Login | Register

The Role of the Moral Identity in Consumption


The Role of the Moral Identity in Consumption

Kliamenakis, Argiro (2020) The Role of the Moral Identity in Consumption. PhD thesis, Concordia University.

[thumbnail of Kliamenakis_PhD_S2021.pdf]
Text (application/pdf)
Kliamenakis_PhD_S2021.pdf - Accepted Version
Available under License Spectrum Terms of Access.


In this dissertation, theories on self-perception and self-signaling are leveraged in order to examine the relationship between moral self-signals and the moral identity, and by extension the importance of this relationship in ethical and sustainable consumption. In the first essay, the experience of envy and whether it can influence ethical behaviour is examined—a particularly relevant question given the rise of social media and its conducive role in eliciting this emotion. As such, the first essay demonstrates how the metacognitive appraisal of envy unfavorably alters moral self-perceptions, thereby increasing morally relevant consumption and ethical behavior. Findings from six studies provide empirical support for this effect with implications for consumers and marketers. In the second essay, the relationship between the moral identity and application effectiveness of various cause marketing strategies is investigated. To that end, the second essay contrasts effort-based cause marketing that requires the performance of a prescribed behavior by consumers to generate a donation to the non-profit cause, relative to both purchase-based cause marketing that links donations with sales, and direct donation cause marketing that involves a direct donation from the firm to the cause. Five studies demonstrate that when consumers are driven to reinforce their moral identity—either chronically or due to the drive to restore a tarnished self-image—evaluations of cause marketing with effort-based participation are enhanced. This effect occurs because consumers associate higher levels of moral self-signaling utility from effort-based (relative to purchase-based and direct donation) cause marketing. However, this effect only occurs for cause marketing campaigns in which consumer effort is private. Cause marketing campaigns requiring the public performance of effort are not favored by consumers seeking to reinforce their moral identity, because public effort can be confounded with self-interested, reputation seeking motives. Both essays contribute to our understanding of consumer morality and morally relevant consumption by emphasizing the significance of self-signals that facilitate the formation of individuals’ sense of their moral self, and the role that this self-perception plays in fostering ethical and sustainable consumer behaviour.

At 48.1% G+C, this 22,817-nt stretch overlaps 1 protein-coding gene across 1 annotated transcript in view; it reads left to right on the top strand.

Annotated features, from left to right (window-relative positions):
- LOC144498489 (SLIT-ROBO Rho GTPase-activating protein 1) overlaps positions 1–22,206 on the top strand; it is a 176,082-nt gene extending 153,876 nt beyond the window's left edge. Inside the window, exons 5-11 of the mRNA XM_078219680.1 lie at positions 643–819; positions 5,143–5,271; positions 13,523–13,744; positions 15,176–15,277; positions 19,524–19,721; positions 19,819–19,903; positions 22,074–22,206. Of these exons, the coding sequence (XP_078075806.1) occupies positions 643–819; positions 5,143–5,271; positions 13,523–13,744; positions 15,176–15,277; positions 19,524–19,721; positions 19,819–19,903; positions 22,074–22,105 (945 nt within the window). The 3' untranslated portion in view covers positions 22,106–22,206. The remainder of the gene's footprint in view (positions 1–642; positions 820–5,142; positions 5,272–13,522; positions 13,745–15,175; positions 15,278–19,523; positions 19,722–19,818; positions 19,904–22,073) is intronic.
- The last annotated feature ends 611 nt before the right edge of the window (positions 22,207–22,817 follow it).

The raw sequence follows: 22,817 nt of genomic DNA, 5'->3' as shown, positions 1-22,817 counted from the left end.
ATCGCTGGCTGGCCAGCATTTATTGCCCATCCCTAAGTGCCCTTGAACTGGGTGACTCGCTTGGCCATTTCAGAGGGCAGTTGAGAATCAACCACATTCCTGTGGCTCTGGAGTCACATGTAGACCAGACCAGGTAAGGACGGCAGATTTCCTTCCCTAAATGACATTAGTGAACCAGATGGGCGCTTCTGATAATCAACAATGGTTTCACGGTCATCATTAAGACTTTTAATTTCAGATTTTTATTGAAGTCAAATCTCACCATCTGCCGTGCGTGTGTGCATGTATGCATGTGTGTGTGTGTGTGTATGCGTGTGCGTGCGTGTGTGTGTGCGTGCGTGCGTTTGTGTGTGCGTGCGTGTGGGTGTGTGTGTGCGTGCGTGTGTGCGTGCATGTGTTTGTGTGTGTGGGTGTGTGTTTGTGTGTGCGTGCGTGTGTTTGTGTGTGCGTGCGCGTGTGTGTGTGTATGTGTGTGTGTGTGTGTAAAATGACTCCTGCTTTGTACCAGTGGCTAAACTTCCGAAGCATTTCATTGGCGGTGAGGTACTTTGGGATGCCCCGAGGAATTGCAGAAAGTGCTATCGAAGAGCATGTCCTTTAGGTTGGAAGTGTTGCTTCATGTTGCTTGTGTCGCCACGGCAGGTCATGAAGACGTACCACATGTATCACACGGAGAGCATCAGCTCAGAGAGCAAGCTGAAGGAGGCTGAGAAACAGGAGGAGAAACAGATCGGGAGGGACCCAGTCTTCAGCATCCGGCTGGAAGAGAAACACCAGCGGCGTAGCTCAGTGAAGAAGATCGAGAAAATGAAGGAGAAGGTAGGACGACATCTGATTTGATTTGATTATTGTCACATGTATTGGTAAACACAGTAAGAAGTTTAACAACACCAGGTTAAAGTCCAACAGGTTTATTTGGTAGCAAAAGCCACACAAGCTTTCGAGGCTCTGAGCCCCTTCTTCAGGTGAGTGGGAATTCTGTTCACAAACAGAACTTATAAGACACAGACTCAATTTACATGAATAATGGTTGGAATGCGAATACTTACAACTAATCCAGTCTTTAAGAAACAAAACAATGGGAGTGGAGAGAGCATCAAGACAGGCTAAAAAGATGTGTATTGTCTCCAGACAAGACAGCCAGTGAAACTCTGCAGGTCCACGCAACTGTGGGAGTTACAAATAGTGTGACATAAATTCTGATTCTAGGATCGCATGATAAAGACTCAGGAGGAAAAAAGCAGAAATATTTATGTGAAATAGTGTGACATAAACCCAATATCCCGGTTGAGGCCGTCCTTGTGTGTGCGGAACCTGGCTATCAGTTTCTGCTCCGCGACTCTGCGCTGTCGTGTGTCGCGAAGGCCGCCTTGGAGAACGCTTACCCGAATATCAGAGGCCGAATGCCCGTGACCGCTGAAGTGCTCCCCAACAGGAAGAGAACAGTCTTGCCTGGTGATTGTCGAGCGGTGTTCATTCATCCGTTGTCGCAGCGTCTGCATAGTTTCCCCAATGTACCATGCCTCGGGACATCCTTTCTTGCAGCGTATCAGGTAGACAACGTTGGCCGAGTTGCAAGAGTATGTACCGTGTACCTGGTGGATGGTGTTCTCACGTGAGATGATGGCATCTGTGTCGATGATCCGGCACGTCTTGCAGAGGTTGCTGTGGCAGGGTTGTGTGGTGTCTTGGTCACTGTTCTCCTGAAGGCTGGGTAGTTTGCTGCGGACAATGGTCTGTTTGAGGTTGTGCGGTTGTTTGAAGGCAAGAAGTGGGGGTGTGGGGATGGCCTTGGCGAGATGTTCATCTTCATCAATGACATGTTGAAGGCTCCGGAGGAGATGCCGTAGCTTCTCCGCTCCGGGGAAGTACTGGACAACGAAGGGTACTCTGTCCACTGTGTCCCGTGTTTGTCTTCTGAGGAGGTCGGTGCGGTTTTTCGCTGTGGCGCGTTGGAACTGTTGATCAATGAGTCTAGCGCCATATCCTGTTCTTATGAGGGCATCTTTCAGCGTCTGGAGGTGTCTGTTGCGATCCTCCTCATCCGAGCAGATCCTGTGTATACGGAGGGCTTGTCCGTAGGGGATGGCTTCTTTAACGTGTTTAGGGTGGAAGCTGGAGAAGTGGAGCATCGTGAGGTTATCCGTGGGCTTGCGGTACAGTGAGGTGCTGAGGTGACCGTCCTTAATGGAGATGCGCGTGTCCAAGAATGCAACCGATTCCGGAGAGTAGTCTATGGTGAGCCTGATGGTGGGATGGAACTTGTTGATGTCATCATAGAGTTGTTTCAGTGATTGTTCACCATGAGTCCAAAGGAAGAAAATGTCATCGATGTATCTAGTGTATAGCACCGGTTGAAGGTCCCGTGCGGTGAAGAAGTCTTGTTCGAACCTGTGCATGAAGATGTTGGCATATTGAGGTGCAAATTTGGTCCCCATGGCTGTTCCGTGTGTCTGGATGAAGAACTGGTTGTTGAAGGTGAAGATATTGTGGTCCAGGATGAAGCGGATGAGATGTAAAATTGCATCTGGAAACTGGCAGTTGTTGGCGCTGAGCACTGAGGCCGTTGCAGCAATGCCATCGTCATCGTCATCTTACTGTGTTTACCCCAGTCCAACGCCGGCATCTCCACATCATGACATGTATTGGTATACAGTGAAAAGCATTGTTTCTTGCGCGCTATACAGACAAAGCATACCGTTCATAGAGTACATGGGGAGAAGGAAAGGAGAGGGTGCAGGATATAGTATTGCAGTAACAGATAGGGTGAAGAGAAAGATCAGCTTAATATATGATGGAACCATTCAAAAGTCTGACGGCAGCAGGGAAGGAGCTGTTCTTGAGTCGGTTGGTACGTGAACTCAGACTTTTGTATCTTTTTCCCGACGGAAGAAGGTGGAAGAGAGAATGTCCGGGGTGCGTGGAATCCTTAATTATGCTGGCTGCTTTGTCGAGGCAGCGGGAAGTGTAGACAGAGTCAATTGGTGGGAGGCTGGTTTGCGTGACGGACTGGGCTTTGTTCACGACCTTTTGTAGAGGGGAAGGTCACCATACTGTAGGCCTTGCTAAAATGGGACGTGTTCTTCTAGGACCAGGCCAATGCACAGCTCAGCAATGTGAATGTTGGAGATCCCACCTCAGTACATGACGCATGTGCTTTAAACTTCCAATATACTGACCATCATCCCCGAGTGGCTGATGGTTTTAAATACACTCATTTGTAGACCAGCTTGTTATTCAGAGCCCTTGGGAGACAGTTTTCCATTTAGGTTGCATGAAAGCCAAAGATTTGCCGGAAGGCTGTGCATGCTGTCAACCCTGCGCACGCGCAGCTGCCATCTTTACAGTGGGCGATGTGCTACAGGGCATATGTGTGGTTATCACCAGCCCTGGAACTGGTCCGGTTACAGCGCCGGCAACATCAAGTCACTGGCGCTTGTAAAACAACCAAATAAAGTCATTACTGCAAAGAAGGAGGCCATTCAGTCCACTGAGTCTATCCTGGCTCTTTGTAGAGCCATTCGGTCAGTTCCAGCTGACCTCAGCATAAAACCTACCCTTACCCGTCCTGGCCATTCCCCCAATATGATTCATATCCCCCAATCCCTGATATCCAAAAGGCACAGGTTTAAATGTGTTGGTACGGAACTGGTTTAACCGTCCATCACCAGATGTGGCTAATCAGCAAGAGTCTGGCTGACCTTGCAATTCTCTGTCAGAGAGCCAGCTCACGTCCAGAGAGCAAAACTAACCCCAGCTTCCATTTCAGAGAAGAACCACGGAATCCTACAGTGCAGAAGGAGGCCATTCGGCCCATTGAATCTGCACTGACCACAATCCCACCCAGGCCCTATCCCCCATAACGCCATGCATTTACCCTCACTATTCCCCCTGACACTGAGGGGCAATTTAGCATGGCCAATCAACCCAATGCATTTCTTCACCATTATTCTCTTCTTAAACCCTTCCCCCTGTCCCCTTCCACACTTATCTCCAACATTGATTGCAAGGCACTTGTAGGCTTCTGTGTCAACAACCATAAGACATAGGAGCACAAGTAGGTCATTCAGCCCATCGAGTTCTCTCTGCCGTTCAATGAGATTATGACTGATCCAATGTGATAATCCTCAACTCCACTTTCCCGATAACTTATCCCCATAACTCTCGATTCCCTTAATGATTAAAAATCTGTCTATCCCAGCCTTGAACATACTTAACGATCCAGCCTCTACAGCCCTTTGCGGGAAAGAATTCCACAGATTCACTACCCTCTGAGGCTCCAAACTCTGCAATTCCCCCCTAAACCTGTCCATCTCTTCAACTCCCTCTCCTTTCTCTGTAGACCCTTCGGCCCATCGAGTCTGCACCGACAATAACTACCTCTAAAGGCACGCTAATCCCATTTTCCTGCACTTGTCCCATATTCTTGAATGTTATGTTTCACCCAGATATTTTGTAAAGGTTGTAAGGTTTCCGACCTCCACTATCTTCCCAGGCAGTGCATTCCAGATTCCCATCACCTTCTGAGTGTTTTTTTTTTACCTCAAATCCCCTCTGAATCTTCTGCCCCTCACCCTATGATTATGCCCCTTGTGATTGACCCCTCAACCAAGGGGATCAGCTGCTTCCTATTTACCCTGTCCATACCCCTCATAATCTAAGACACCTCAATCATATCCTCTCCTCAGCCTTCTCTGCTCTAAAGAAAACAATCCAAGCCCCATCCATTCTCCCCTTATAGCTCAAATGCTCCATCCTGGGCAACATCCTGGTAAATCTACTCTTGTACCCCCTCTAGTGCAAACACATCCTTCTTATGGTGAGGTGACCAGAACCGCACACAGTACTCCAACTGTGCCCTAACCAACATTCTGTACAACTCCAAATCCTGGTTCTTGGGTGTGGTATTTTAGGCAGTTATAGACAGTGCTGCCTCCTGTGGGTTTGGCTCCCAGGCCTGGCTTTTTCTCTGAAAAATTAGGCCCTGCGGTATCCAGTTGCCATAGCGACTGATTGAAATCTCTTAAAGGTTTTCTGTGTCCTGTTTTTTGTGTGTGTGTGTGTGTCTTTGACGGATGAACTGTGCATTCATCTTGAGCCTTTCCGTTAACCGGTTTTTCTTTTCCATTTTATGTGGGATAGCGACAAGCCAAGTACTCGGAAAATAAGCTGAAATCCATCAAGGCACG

Divisions:Concordia University > John Molson School of Business > Marketing
Item Type:Thesis (PhD)
Authors:Kliamenakis, Argiro
Institution:Concordia University
Degree Name:Ph. D.
Program:Administration (Marketing option)
Date:16 October 2020
Thesis Supervisor(s):Bodur, H. Onur
ID Code:987874
Deposited On:29 Jun 2021 21:07
Last Modified:01 Oct 2022 00:00
All items in Spectrum are protected by copyright, with all rights reserved. The use of items is governed by Spectrum's terms of access.

Repository Staff Only: item control page

Downloads per month over past year

Research related to the current document (at the CORE website)
- Research related to the current document (at the CORE website)
Back to top Back to top